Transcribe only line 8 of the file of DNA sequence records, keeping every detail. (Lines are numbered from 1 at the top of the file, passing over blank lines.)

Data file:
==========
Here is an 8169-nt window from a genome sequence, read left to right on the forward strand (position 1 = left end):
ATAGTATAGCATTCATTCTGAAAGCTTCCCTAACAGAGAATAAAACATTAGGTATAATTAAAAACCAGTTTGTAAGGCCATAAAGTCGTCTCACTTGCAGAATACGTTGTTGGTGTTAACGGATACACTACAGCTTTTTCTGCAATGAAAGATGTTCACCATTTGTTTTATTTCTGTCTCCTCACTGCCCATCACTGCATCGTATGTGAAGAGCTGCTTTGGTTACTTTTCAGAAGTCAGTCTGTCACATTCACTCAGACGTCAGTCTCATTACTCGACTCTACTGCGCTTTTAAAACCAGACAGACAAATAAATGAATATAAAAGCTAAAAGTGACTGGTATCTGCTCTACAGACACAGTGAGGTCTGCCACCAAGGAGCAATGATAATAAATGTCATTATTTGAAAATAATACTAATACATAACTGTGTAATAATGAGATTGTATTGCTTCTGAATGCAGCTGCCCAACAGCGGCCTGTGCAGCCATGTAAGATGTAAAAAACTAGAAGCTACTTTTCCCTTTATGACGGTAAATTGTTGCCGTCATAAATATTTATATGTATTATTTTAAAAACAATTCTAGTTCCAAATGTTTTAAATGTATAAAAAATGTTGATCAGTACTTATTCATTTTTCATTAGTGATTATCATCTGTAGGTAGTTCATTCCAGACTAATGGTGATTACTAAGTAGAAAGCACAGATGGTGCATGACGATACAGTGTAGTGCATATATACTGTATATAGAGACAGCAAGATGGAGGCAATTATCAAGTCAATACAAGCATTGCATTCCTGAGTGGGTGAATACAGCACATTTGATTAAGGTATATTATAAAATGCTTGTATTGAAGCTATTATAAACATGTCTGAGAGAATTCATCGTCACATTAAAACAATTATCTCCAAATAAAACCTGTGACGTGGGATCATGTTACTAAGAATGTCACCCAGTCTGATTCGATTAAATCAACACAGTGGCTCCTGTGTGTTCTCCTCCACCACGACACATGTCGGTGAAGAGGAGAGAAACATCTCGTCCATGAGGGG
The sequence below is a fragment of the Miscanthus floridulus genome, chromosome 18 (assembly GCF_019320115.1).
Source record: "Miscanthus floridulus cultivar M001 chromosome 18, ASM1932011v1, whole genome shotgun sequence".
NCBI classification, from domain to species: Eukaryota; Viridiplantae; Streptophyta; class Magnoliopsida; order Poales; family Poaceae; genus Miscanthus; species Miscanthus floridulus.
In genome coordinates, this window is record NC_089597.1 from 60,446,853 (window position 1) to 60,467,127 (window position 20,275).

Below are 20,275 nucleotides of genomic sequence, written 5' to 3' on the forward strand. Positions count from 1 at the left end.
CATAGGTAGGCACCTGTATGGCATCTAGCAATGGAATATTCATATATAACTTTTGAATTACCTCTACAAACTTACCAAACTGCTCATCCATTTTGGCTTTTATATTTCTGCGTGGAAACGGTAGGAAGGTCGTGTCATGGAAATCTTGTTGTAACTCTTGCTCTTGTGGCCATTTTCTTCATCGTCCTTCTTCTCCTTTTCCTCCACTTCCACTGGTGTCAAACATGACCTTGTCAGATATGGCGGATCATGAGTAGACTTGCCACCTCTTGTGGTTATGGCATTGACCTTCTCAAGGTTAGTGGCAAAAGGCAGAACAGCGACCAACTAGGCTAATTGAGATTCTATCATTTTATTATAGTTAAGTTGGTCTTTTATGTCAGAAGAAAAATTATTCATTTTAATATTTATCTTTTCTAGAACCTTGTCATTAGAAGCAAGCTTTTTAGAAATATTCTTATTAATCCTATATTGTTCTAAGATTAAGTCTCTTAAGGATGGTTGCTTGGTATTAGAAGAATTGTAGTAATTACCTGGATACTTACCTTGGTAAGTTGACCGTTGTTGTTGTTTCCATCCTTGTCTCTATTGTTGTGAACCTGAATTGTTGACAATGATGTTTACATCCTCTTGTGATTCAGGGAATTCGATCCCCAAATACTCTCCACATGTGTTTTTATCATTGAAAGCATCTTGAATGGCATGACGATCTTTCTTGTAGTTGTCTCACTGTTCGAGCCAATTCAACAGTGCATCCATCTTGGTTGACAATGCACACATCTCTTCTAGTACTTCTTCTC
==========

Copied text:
CATAGGTAGGCACCTGTATGGCATCTAGCAATGGAATATTCATATATAACTTTTGAATTACCTCTACAAACTTACCAAACTGCTCATCCATTTTGGCTTTTATATTTCTGCGTGGAAACGGTAGGAAGGTCGTGTCATGGAAATCTTGTTGTAACTCTTGCTCTTGTGGCCATTTTCTTCATCGTCCTTCTTCTCCTTTTCCTCCACTTCCACTGGTGTCAAACATGACCTTGTCAGATATGGCGGATCATGAGTAGACTTGCCACCTCTTGTGGTTATGGCATTGACCTTCTCAAGGTTAGTGGCAAAAGGCAGAACAGCGACCAACTAGGCTAATTGAGATTCTATCATTTTATTATAGTTAAGTTGGTCTTTTATGTCAGAAGAAAAATTATTCATTTTAATATTTATCTTTTCTAGAACCTTGTCATTAGAAGCAAGCTTTTTAGAAATATTCTTATTAATCCTATATTGTTCTAAGATTAAGTCTCTTAAGGATGGTTGCTTGGTATTAGAAGAATTGTAGTAATTACCTGGATACTTACCTTGGTAAGTTGACCGTTGTTGTTGTTTCCATCCTTGTCTCTATTGTTGTGAACCTGAATTGTTGACAATGATGTTTACATCCTCTTGTGATTCAGGGAATTCGATCCCCAAATACTCTCCACATGTGTTTTTATCATTGAAAGCATCTTGAATGGCATGACGATCTTTCTTGTAGTTGTCTCACTGTTCGAGCCAATTCAACAGTGCATCCATCTTGGTTGACAATGCACACATCTCTTCTAGTACTTCTTCTC